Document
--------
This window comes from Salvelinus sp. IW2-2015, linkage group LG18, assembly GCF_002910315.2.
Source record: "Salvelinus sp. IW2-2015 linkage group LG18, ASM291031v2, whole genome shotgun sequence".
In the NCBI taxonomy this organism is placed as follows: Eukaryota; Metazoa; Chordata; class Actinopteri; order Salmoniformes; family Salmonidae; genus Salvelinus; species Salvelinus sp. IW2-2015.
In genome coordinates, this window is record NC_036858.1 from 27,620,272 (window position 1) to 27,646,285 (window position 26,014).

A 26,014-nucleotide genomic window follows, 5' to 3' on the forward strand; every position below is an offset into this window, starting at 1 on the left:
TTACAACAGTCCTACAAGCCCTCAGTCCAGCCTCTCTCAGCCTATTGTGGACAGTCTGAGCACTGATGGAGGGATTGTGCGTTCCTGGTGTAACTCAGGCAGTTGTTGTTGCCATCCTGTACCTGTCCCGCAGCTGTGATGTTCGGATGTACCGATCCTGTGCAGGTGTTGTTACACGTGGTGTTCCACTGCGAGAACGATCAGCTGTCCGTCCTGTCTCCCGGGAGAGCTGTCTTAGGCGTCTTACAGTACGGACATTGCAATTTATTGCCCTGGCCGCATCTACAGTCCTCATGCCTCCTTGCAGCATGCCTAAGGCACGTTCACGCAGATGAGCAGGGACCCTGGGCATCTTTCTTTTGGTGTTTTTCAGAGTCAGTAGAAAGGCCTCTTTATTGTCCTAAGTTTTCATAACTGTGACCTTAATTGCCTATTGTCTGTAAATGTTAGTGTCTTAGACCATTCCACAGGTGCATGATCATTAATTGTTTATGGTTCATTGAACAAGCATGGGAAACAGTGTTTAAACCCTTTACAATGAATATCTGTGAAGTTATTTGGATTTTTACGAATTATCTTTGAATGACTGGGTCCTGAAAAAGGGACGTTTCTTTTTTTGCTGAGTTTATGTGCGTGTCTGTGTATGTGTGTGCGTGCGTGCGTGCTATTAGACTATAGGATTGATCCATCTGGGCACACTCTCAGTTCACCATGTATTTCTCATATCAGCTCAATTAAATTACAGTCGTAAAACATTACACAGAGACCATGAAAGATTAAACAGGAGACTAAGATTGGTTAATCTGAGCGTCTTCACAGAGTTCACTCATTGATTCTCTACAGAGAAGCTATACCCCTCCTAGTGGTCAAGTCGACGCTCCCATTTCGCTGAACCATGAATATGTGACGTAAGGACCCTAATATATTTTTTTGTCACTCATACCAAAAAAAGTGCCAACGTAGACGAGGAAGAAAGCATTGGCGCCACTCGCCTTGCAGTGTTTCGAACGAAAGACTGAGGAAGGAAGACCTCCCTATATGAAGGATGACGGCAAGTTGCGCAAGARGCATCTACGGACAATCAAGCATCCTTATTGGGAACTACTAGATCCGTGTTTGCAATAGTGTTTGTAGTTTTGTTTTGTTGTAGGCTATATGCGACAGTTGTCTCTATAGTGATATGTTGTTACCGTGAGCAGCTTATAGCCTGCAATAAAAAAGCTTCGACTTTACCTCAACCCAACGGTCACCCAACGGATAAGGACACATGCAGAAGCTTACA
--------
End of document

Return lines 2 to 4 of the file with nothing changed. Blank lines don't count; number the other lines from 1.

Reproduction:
Source record: "Salvelinus sp. IW2-2015 linkage group LG18, ASM291031v2, whole genome shotgun sequence".
In the NCBI taxonomy this organism is placed as follows: Eukaryota; Metazoa; Chordata; class Actinopteri; order Salmoniformes; family Salmonidae; genus Salvelinus; species Salvelinus sp. IW2-2015.
In genome coordinates, this window is record NC_036858.1 from 27,620,272 (window position 1) to 27,646,285 (window position 26,014).